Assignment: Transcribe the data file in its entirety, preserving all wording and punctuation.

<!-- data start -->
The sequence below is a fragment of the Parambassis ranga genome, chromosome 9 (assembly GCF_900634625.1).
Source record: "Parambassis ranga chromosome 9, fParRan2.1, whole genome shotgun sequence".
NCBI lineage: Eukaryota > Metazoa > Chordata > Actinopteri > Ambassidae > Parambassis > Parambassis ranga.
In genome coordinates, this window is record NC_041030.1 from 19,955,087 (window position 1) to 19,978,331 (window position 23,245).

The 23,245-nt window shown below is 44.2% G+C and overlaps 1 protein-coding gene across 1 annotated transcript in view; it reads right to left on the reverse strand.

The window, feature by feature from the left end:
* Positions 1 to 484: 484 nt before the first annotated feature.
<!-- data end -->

The sequence below is a fragment of the Parambassis ranga genome, chromosome 9 (assembly GCF_900634625.1).
Source record: "Parambassis ranga chromosome 9, fParRan2.1, whole genome shotgun sequence".
NCBI lineage: Eukaryota > Metazoa > Chordata > Actinopteri > Ambassidae > Parambassis > Parambassis ranga.
In genome coordinates, this window is record NC_041030.1 from 19,955,087 (window position 1) to 19,978,331 (window position 23,245).

The 23,245-nt window shown below is 44.2% G+C and overlaps 1 protein-coding gene across 1 annotated transcript in view; it reads right to left on the reverse strand.

The window, feature by feature from the left end:
* Positions 1 to 484: 484 nt before the first annotated feature.